Diamine oxidase (DAO; EC 18.104.22.168) is an enzyme found in high activity in the mature upper villus cells of rat intestinal mucosa and only in very low activity in all other tissues except for the placenta in the pregnant rat. The present study was designed to investigate whether plasma and mucosal DAO could be used to monitor the timing and severity of injury and recovery of the intestinal mucosa after administration of the chemotherapeutic agent 1-β-D-arabinofuranosylcytosine (ara-C). A dose of 0.3 g/kg s.c. every 8 hr for 6 doses was given to adult Lewis X Brown Norway rats. This resulted in death of the proliferating crypt cells, followed by regeneration of the mucosa from the surviving crypt cells, with recovery by Day 8. This mucosal damage and recovery was reflected by histological changes and a decrease in activity of mucosal disaccharidases and alkaline phosphatase. Both mucosal and plasma DAO levels also fell markedly to less than 10% of basal levels (N = 30, p <0.005) by Day 4 and recovered with a time course similar to the histological and biochemical changes indicative of injury and recovery. With increasing dosage and/or increasing duration of ara-C treatment, mucosal injury was progressive, with increasing loss of both plasma and mucosal DAO levels as compared to controls (N = 38, p <0.005). Plasma DAO levels in three patients with leukemia following ara-C chemotherapy decreased markedly to less than 30% of basal pretreatment levels (p <0.05) by Days 9 to 12, with a time course that was compatible with clinical intestinal mucosal injury. Our data document that plasma DAO levels reflect the mucosal injury and subsequent recovery after ara-C treatment in the rat and humans. Thus, plasma DAO may serve as a marker of the integrity of the intestinal mucosa after chemotherapy.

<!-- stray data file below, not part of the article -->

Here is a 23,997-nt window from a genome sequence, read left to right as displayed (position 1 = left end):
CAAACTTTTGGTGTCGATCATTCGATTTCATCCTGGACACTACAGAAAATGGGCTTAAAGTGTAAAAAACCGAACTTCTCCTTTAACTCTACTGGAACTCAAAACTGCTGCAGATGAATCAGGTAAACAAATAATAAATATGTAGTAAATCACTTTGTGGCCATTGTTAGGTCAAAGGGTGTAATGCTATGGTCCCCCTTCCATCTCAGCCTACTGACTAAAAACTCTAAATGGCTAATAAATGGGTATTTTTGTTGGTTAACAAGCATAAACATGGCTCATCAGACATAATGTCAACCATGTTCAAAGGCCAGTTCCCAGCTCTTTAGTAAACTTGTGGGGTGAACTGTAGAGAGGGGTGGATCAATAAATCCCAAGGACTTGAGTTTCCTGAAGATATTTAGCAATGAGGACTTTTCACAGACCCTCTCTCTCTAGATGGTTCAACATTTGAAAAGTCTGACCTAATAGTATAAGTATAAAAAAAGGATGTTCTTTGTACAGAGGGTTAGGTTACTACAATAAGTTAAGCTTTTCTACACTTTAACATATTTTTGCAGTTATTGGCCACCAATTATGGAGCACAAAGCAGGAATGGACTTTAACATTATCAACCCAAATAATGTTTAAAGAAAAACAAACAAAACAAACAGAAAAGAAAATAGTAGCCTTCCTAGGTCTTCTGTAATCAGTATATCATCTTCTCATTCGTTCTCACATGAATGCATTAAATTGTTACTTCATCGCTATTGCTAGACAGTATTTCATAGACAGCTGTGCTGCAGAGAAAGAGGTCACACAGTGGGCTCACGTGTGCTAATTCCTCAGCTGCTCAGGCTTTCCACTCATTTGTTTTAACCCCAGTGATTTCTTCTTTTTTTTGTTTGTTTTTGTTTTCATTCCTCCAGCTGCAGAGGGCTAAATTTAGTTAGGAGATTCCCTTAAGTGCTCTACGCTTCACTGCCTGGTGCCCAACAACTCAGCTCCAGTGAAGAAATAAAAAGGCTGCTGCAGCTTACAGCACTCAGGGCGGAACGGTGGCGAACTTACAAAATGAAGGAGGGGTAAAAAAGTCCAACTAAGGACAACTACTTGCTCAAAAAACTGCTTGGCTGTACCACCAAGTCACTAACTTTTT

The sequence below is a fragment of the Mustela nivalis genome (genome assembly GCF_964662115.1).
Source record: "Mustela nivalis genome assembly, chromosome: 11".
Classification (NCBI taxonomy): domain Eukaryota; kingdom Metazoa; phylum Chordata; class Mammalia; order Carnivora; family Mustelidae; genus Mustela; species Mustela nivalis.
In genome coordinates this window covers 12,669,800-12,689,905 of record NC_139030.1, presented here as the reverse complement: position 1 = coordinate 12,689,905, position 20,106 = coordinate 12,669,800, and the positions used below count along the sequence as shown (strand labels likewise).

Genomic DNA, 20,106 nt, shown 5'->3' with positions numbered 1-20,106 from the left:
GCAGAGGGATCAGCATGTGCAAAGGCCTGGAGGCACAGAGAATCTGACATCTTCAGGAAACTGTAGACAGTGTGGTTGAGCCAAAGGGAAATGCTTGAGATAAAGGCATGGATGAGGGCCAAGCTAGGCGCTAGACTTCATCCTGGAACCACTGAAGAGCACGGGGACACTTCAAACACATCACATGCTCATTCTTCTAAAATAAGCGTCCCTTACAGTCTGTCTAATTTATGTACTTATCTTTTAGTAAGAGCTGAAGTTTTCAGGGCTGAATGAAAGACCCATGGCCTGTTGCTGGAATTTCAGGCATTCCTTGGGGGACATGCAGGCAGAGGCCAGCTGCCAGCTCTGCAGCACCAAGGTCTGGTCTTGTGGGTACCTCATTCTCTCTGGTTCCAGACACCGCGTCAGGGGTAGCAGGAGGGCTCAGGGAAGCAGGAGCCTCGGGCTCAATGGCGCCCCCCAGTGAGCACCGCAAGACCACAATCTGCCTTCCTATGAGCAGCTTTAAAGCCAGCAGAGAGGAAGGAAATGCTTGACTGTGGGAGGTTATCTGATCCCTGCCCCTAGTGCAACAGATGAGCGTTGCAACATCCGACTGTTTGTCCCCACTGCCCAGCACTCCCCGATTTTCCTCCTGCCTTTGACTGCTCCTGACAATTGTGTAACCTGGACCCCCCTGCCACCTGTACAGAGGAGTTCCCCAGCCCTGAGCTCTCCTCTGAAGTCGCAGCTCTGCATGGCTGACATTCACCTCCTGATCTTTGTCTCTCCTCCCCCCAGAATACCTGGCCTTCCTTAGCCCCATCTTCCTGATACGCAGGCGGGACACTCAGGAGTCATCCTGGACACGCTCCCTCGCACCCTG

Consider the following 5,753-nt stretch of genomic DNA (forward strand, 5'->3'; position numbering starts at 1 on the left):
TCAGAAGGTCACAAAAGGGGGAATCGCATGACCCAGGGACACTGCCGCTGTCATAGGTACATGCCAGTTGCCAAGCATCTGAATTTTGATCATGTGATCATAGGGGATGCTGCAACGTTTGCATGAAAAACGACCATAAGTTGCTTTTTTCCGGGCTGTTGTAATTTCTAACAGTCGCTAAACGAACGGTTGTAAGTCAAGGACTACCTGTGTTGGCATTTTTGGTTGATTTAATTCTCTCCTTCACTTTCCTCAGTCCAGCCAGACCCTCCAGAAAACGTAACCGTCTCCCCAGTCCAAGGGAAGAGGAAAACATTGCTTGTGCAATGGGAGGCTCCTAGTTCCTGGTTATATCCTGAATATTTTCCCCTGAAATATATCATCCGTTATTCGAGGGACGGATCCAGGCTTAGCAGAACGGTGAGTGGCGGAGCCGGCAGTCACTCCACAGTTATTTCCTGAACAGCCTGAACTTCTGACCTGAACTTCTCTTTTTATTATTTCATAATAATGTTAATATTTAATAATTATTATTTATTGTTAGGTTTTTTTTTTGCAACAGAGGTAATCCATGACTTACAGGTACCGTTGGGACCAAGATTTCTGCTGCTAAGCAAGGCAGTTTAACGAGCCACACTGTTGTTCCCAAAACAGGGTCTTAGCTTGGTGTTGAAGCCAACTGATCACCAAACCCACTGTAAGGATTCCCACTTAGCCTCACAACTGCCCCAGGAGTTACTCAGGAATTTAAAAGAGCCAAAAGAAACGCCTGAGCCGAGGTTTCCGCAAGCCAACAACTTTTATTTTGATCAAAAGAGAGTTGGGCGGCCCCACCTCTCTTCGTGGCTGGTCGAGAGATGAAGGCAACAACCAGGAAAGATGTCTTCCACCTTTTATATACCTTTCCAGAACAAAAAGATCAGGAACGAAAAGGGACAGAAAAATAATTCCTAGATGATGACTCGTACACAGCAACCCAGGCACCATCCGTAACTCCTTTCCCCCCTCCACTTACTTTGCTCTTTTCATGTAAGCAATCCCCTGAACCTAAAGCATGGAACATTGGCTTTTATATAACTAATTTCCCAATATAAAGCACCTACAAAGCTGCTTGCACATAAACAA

|Original language||English (US)|
|Number of pages||4|
|State||Published - 1981|